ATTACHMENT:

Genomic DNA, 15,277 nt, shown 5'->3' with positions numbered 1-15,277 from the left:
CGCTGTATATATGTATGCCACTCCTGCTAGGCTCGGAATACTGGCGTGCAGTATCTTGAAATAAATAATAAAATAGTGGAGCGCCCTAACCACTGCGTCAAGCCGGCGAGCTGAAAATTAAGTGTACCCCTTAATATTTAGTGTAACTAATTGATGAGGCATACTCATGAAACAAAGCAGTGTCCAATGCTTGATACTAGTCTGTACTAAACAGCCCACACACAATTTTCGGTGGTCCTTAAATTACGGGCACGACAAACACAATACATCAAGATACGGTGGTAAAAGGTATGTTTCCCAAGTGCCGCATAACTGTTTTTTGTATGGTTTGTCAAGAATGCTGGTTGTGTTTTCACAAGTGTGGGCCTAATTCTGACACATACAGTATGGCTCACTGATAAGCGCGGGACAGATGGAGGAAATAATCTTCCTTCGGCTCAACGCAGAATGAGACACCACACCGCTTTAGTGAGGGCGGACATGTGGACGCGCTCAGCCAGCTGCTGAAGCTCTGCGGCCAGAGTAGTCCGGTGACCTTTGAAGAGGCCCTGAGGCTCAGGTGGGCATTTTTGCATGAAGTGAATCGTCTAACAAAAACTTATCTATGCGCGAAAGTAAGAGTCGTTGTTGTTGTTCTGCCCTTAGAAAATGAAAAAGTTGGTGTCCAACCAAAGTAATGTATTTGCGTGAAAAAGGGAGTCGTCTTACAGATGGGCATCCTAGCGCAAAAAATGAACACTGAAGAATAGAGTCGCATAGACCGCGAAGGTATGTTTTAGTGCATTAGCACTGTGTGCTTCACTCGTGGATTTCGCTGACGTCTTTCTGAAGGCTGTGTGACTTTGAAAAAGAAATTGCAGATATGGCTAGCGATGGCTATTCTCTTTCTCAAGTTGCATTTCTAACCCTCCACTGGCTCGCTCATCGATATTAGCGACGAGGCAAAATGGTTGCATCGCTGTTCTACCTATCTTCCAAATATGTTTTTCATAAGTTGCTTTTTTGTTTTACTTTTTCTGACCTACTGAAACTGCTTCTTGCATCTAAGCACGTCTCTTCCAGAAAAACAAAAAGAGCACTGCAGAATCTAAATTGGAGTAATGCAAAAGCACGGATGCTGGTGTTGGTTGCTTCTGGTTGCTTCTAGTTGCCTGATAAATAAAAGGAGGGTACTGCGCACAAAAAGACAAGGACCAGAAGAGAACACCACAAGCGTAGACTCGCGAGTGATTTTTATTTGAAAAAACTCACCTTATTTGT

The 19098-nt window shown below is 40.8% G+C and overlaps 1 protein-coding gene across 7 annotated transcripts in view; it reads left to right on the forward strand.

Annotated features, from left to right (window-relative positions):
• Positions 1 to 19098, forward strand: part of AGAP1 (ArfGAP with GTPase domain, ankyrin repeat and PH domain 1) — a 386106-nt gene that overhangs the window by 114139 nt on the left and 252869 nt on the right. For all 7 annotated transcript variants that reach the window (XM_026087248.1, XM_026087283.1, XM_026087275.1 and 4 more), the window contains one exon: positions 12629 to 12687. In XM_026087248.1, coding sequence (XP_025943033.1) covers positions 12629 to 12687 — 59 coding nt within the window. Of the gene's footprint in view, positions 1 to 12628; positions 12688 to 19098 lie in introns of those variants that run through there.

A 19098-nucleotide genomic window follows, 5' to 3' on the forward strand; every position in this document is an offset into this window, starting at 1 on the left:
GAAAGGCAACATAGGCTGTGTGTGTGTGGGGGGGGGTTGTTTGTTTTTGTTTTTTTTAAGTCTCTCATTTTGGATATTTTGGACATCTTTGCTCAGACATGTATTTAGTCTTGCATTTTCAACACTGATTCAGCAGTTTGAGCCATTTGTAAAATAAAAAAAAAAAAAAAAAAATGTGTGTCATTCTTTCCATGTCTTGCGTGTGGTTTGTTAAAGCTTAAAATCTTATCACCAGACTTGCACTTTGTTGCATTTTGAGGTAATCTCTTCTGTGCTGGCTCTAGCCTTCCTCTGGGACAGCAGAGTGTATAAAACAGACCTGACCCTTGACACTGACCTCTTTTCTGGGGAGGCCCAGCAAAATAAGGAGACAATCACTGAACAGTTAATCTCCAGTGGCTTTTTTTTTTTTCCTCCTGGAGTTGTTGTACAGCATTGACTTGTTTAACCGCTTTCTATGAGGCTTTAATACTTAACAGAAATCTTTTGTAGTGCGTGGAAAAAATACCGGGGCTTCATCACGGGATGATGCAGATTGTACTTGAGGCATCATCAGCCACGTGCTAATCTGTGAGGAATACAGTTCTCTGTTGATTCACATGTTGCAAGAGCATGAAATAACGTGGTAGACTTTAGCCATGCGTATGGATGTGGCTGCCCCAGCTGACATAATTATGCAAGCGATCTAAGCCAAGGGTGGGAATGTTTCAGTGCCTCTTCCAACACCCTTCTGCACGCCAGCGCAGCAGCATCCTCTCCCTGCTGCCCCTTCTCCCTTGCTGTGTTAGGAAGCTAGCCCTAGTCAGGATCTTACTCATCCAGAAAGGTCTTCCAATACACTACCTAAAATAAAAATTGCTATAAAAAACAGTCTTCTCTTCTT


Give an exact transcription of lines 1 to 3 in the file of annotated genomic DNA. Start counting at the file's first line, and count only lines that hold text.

Genomic DNA, 15,277 nt, shown 5'->3' with positions numbered 1-15,277 from the left:
CGCTGTATATATGTATGCCACTCCTGCTAGGCTCGGAATACTGGCGTGCAGTATCTTGAAATAAATAATAAAATAGTGGAGCGCCCTAACCACTGCGTCAAGCCGGCGAGCTGAAAATTAAGTGTACCCCTTAATATTTAGTGTAACTAATTGATGAGGCATACTCATGAAACAAAGCAGTGTCCAATGCTTGATACTAGTCTGTACTAAACAGCCCACACACAATTTTCGGTGGTCCTTAAATTACGGGCACGACAAACACAATACATCAAGATACGGTGGTAAAAGGTATGTTTCCCAAGTGCCGCATAACTGTTTTTTGTATGGTTTGTCAAGAATGCTGGTTGTGTTTTCACAAGTGTGGGCCTAATTCTGACACATACAGTATGGCTCACTGATAAGCGCGGGACAGATGGAGGAAATAATCTTCCTTCGGCTCAACGCAGAATGAGACACCACACCGCTTTAGTGAGGGCGGACATGTGGACGCGCTCAGCCAGCTGCTGAAGCTCTGCGGCCAGAGTAGTCCGGTGACCTTTGAAGAGGCCCTGAGGCTCAGGTGGGCATTTTTGCATGAAGTGAATCGTCTAACAAAAACTTATCTATGCGCGAAAGTAAGAGTCGTTGTTGTTGTTCTGCCCTTAGAAAATGAAAAAGTTGGTGTCCAACCAAAGTAATGTATTTGCGTGAAAAAGGGAGTCGTCTTACAGATGGGCATCCTAGCGCAAAAAATGAACACTGAAGAATAGAGTCGCATAGACCGCGAAGGTATGTTTTAGTGCATTAGCACTGTGTGCTTCACTCGTGGATTTCGCTGACGTCTTTCTGAAGGCTGTGTGACTTTGAAAAAGAAATTGCAGATATGGCTAGCGATGGCTATTCTCTTTCTCAAGTTGCATTTCTAACCCTCCACTGGCTCGCTCATCGATATTAGCGACGAGGCAAAATGGTTGCATCGCTGTTCTACCTATCTTCCAAATATGTTTTTCATAAGTTGCTTTTTTGTTTTACTTTTTCTGACCTACTGAAACTGCTTCTTGCATCTAAGCACGTCTCTTCCAGAAAAACAAAAAGAGCACTGCAGAATCTAAATTGGAGTAATGCAAAAGCACGGATGCTGGTGTTGGTTGCTTCTGGTTGCTTCTAGTTGCCTGATAAATAAAAGGAGGGTACTGCGCACAAAAAGACAAGGACCAGAAGAGAACACCACAAGCGTAGACTCGCGAGTGATTTTTATTTGAAAAAACTCACCTTATTTGT

The 19098-nt window shown below is 40.8% G+C and overlaps 1 protein-coding gene across 7 annotated transcripts in view; it reads left to right on the forward strand.